I don’t remember how my obsession with Paris began but gosh, I wish I did.
In the same way my genes have programmed me to eat, talk, laugh, etc., I do believe there’s some escargot-shaped chromosome that spikes my blood pressure at the sight of a baguette by the Seine or Emmanuel Macron at a podium.
At 6 years old, I vowed to save Nana’s $20 birthday checks until I could move to France. As I told the family video camera, I’d own two dogs, buy a house with a window box and eat croissants for breakfast. I had a dream.
At 11, I sold my soul to public school French class. This may sound precocious, but all it meant was watching “Finding Nemo” with French subtitles and practicing cheek kisses with a tissue box.
In high school, I re-watched the Paris episode of “Gossip Girl” before every French final. I’m not sure how much this helped, as I was never really quite good.
Actually, I was kind of awful. It took me two years to learn that “excité” didn’t just mean excited. It was another word my teacher warned was hopefully misused or otherwise very inappropriate to say around her tutoring students.
But what I lacked in language, I made up for in enthusiasm.
I whisked chocolate mousse like it was Easy Mac. I taped French quotes to my bathroom mirror. I celebrated every Bastille Day by flipping more crêpes than Julia Child.
Most embarrassingly, I collected copies of “How To Be Parisian Wherever You Are” after multiple people saw it in bookstores and bien sûr they thought of me!
Now, the moment my 6-year-old self dreamed of is right around the corner. Come next week, I will be travelling to spend the semester in Paris, France.
I’ve made arrangements to live with a retired couple in the 8th arrondissement. I’ve signed up for an art history class that meets at the Louvre. I’ve applied for funding, booked a flight and even checked that, yes, my apartment has a window box.
All things considered, this trip is something I’ve wanted for as long as I can remember.
And now that it’s here, I couldn’t feel more underprepared.
My laptop’s history shows countless Paris travel guides and ticketing information that I haven’t actually read. Family members and friends keep sending over great recommendations, but I keep refusing to write them down.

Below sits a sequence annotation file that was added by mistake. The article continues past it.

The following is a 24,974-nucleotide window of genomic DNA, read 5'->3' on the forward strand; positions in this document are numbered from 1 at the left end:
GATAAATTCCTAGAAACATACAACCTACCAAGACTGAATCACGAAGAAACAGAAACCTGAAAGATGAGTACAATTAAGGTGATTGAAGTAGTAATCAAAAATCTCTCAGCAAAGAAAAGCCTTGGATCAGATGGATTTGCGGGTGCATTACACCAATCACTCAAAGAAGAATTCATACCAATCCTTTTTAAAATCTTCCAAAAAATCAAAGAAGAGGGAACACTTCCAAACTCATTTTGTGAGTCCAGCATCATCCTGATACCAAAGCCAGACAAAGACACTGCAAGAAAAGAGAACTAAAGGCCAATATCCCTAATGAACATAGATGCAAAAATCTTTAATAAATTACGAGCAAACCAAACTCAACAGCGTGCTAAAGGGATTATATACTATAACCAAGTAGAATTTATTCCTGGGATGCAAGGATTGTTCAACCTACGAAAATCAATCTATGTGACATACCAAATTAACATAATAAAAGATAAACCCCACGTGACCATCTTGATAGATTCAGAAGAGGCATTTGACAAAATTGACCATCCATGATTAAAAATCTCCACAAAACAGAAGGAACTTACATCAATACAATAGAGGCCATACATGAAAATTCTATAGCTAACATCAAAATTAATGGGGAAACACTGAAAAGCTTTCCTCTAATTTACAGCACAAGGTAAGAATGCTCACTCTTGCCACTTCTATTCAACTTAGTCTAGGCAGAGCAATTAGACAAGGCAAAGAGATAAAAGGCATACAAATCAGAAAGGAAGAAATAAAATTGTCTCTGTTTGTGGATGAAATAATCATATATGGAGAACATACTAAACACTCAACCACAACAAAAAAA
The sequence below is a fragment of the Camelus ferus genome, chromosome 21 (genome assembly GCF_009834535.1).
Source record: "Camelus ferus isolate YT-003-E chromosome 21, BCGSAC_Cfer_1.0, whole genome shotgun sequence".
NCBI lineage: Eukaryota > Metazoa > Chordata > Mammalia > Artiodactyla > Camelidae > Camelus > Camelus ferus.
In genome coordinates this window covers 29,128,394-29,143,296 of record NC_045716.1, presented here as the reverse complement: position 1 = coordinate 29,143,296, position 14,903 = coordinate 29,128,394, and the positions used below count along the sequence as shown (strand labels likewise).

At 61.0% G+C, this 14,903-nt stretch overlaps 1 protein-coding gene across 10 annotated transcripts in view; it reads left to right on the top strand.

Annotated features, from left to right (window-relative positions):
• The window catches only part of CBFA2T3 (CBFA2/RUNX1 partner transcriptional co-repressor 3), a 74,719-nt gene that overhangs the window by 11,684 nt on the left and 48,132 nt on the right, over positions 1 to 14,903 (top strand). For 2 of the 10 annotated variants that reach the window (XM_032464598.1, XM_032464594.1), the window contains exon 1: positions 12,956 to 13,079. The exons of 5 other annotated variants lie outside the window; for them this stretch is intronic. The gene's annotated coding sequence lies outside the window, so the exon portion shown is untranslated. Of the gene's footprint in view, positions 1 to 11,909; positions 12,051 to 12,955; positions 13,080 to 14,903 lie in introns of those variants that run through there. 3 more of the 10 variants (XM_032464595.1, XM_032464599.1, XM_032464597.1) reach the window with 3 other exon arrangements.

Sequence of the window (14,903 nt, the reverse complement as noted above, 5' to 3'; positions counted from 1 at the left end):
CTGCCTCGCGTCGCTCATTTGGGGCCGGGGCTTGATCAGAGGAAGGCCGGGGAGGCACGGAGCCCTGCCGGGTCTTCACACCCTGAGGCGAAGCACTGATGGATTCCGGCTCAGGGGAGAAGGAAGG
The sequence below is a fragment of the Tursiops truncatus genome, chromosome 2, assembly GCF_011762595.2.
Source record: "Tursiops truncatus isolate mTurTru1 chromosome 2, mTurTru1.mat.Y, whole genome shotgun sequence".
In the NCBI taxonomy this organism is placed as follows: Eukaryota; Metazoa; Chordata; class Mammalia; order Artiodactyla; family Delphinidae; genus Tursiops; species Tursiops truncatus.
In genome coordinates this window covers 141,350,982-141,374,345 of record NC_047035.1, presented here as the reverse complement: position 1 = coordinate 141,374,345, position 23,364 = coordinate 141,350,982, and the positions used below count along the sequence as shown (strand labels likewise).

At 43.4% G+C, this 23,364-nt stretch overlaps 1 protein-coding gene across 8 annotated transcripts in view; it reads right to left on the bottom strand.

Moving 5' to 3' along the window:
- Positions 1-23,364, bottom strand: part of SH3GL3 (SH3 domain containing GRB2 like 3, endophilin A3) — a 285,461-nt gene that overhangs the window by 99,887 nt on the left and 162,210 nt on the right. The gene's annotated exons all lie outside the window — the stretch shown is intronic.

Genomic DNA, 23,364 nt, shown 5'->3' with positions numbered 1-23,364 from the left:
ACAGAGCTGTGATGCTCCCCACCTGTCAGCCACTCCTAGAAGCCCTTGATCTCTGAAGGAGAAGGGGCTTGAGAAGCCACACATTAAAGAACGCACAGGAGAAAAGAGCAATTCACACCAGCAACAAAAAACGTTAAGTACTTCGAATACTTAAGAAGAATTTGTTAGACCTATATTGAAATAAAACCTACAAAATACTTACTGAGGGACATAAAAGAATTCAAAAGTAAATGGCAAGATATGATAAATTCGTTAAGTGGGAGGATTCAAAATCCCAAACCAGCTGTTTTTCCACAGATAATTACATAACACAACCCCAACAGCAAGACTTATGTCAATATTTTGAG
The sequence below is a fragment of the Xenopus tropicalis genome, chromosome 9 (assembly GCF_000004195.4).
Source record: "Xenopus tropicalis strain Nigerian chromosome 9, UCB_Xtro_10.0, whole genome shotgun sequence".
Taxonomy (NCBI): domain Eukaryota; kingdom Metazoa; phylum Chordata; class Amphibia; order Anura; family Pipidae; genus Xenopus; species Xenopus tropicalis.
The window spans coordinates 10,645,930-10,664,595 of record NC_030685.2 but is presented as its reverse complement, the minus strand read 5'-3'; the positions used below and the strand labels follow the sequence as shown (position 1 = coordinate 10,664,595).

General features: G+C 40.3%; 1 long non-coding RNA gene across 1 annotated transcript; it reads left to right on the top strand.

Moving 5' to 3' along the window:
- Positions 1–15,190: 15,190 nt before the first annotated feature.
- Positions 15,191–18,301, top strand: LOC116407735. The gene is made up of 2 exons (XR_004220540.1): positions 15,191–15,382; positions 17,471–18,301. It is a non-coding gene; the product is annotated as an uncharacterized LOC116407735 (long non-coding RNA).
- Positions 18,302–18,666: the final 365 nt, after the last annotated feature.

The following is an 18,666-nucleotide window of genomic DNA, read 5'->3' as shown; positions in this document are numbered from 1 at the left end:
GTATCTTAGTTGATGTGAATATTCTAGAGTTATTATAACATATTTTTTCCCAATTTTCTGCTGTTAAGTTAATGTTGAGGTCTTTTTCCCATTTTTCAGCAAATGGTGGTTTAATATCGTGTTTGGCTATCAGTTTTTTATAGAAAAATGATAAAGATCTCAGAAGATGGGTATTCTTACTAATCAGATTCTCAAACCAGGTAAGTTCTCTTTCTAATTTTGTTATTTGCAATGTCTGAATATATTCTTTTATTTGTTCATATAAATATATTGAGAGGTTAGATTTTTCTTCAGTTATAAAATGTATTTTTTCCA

My bedroom floor is a disaster and will be until the hour I leave for the airport. I try on ridiculous amounts of clothes just to run downstairs and ask my mom, “Does this dress make me look American?”
I have an email written to my French host parents that’s been in my drafts for the last week. It’s only a few sentences about when I’ll arrive and that I’m excited — not excité — to meet them, but I can’t bring myself to send it.
Truthfully, I’m terrified because the French romantic my genes wired me to be is wildly unprepared for the reality of getting off that flight.
When I get to Paris, I’m nervous I won’t be able to communicate in a language I don’t fully grasp. I’m anxious I won’t be able to express my sense of humor in an accent I can’t pull off. Above all, I’m worried that I’ll spend this next semester challenged beyond my abilities.
But for all these reasons I’m terrified, I’m thankful.
Paris has always been the city I’ve loved for reasons I couldn’t remember. But now, it will be the city I love for making me into a woman who gets off the plane and enters the unknown.
This semester could be the most formative experience of my life, and I look forward to sharing it all here.
Like what you're reading? Support independent, award-winning college journalism on this site. Donate here.
More in Arts
This week, Annie Aguiar and Chris Forrester are escaping life, thanks to movies.
An American abroad faces struggles, but international students in the U.S. deserve our respect.
Culture Shock opener ktfaithful originally wanted to be a YouTube star.